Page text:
FIG. 5 is an isometric representation of a prior art carburetor including a conventional primary fuel delivery circuit and a secondary fuel delivery circuit according to the present invention;

FIG. 6 is an isometric representation of the carburetor of FIG. 5 including an alternative secondary fuel delivery circuit according to the present invention;

FIG. 7 is a plan view of the main body to metering block surface of a typical Holley brand carburetor showing installation of the secondary fuel delivery circuits of FIGS. 5 and 6 therein according to the present invention;

FIG. 8 is a graphical representation of torque versus RPM for an engine utilizing a carburetor including the secondary fuel delivery circuit of FIG. 6; and

FIG. 9 is a graphical representation of horsepower versus RPM for the engine using the secondary fuel delivery circuit of FIG. 6.

DETAILED DESCRIPTION OF THE PREFERRED EMBODIMENT

Referring to the drawings more particularly by reference numbers wherein like numerals refer to like parts, FIG. 1 is an isometric representation of a typical carburetor 10 including a conventional prior art primary fuel delivery circuit 12, and secondary fuel delivery circuits 14 and 14A according to the present invention. Carburetor 10 includes a body portion (mostly not shown for clarity) which includes a sidewall portion 16 defining an air flow passageway 15 extending between an inlet opening 18 and an outlet opening 20, sidewall 16 forming a constricted portion 22 intermediate inlet opening 18 and outlet opening 20. Carburetor 10 includes a throttle plate 29 located in passageway 15 downstream of constricted portion 22, throttle plate 29 being mounted on a shaft 27 for rotation therewith for controlling the airflow through the passageway in the conventional manner. Generally, carburetor 10, minus secondary fuel delivery circuits 14 and 14A, is representative of numerous known commercially available carburetors used for internal combustion engines for a wide range of devices such as automobiles, motorcycles, aircraft, watercraft, off road sport vehicles, and other internal combustion engine powered devices. Carburetor 10 additionally includes a chamber for receiving and holding fuel (deleted for clarity) in communication with a fuel tube No. 1 A or a fuel tube No. 2 A (shown in dotted lines) of primary fuel delivery circuit 12. Primary circuit 12 further includes a cross over tube 76A which communicates fuel tube No. 1 A or No. 2 A with a booster tube 34 of the primary circuit, which booster tube 34 communicates with a primary fuel delivery orifice 38 located in a booster 36 in the air flow passageway.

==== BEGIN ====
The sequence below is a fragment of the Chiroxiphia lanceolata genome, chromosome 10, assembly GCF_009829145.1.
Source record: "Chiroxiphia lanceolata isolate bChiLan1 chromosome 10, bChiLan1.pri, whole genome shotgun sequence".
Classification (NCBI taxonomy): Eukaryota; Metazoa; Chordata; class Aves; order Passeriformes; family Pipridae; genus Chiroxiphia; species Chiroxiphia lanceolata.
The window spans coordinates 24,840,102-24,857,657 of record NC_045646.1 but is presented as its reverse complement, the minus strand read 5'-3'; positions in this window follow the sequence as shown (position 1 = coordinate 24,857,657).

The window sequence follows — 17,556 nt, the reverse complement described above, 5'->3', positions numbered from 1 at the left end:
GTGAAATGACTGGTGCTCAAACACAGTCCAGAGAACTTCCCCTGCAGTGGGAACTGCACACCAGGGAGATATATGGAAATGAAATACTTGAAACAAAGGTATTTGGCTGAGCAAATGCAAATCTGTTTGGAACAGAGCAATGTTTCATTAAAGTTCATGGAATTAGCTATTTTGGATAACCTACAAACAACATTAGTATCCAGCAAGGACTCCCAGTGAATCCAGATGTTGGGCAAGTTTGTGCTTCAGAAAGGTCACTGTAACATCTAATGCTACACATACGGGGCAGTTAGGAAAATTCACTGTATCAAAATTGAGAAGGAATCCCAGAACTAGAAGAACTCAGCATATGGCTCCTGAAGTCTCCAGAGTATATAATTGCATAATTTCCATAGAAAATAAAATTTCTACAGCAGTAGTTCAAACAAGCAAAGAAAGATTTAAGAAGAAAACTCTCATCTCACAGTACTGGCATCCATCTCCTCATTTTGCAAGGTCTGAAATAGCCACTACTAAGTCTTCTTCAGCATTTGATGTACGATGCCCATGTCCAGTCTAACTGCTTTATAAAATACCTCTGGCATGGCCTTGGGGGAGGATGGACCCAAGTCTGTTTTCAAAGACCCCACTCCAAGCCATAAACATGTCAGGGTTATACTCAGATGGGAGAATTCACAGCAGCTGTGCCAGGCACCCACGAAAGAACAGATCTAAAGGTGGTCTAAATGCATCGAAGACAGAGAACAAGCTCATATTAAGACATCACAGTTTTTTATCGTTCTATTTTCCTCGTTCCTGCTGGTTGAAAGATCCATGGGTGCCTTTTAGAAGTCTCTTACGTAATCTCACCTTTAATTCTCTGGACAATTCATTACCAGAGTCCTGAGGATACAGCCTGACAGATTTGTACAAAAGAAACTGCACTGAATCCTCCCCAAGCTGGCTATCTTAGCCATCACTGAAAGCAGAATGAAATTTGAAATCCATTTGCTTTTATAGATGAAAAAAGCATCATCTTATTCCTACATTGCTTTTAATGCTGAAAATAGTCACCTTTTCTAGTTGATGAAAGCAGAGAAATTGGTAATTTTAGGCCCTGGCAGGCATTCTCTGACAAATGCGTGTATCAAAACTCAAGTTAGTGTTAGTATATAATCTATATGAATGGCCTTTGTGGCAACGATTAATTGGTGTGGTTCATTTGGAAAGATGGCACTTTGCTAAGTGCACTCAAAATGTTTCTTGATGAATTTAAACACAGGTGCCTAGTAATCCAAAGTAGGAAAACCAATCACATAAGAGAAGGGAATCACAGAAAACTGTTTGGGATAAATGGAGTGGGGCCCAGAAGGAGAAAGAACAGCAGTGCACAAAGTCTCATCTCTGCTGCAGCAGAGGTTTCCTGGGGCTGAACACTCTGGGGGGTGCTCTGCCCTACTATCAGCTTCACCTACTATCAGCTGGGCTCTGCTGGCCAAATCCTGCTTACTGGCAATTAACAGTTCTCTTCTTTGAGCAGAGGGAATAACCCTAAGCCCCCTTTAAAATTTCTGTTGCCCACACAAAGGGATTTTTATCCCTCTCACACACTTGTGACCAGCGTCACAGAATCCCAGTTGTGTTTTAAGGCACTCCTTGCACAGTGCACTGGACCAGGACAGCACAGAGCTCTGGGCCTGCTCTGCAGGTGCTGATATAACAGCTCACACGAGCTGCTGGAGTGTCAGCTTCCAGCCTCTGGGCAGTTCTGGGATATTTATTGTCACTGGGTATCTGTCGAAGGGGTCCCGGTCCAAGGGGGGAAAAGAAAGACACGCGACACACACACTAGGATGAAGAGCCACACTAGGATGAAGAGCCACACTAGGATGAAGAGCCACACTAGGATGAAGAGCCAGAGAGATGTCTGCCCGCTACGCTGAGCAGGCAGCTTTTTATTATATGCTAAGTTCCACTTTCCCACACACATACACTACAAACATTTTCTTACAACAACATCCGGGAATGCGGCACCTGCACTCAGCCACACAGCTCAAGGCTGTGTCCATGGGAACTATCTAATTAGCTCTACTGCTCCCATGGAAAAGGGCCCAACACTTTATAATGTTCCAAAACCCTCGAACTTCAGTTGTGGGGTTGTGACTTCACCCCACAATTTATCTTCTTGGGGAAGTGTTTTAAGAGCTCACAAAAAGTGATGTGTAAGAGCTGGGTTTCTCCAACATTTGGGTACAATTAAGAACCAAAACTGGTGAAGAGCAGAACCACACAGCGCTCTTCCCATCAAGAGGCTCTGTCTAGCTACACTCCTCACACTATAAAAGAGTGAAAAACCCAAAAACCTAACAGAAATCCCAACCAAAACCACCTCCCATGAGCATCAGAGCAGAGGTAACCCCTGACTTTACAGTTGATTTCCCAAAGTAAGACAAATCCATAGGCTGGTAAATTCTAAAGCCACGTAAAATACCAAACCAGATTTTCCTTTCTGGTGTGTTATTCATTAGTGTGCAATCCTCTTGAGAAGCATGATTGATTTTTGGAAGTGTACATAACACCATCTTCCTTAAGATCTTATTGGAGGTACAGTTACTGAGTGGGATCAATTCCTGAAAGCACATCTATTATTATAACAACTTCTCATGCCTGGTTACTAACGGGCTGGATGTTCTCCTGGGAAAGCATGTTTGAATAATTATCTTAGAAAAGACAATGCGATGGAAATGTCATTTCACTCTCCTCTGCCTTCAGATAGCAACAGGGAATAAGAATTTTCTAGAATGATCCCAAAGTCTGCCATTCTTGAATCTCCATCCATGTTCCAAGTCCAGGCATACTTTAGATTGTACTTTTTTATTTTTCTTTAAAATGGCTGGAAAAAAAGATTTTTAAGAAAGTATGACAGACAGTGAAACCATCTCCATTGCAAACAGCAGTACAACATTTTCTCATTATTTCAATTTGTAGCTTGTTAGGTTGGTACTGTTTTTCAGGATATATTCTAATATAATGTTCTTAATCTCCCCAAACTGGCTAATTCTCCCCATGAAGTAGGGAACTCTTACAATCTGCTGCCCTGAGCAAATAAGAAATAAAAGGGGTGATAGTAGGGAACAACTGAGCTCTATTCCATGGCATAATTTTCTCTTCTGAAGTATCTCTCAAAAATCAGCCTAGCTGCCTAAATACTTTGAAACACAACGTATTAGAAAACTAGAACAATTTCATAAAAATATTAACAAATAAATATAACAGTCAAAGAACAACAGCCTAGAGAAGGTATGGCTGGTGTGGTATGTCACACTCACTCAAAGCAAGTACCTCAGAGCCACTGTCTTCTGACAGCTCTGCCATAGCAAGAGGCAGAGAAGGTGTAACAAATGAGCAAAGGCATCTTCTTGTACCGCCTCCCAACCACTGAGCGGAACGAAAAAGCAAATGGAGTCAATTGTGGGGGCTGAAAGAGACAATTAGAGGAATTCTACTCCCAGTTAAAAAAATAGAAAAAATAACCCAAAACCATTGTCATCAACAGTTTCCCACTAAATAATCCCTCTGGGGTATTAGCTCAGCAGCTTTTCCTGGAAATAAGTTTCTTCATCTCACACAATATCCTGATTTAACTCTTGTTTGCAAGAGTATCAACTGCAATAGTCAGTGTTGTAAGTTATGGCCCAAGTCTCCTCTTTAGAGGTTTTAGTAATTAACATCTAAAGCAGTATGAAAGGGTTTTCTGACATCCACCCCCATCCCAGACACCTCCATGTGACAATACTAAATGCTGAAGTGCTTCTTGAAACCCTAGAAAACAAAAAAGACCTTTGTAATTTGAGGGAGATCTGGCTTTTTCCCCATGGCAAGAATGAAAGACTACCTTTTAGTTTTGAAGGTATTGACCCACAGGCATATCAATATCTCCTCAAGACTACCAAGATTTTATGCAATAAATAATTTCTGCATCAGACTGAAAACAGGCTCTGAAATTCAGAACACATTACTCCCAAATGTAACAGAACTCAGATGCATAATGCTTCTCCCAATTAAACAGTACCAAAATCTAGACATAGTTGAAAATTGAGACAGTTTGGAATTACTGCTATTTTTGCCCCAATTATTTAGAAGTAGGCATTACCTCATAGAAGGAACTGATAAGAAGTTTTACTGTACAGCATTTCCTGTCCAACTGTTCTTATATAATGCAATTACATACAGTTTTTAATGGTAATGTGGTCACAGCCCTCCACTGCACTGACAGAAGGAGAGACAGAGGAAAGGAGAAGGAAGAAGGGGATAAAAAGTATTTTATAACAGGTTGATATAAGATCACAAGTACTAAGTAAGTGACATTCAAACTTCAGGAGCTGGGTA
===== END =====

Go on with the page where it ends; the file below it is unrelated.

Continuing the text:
Referring to FIG. 2, under normal operating conditions of primary fuel delivery circuit 12, fuel represented by the arrow 30 flows into fuel tube No. 1 A or No. 2 A where it collects represented by the shaded area. Note here that the primary difference between fuel tubes No. 1 A and No. 2 A is that fuel tube No. 1 A includes a parallel emulsion tube having cross over passages for introducing air represented by the arrow 32 from atmosphere into the fuel collected in the tube No. 1 A. As air flows through the carburetor air flow passageway 15 and booster 36 (the air flow being represented by the arrows 35) a negative pressure condition is generated in primary fuel delivery orifice 38 and in booster tube 34. This negative pressure condition is communicated from booster tube 34 to fuel tube No. 2 A or through cross over tube 76A to fuel tube No. 1 A to cause fuel to be drawn into and through booster tube 34 (shown by additional shading and large arrows), where the fuel exits through primary fuel delivery orifice 38 into booster 36, where air flow 35 mixes with the fuel and carries it through air flow passageway 15 into the internal combustion engine (not shown), the amount of fuel drawn through the primary circuit roughly corresponding to the degree of air flow through air flow passageway 15.

Again referring to FIG. 1, secondary fuel delivery circuit 14 includes a connecting passage 75 having one end in communication with booster tube 34 and an opposite end in communication with a connecting passage 77, which connecting passage 77 communicates with a fuel delivery orifice 28F on sidewall 16 in communication with air flow passageway 15 upstream of throttle plate 29.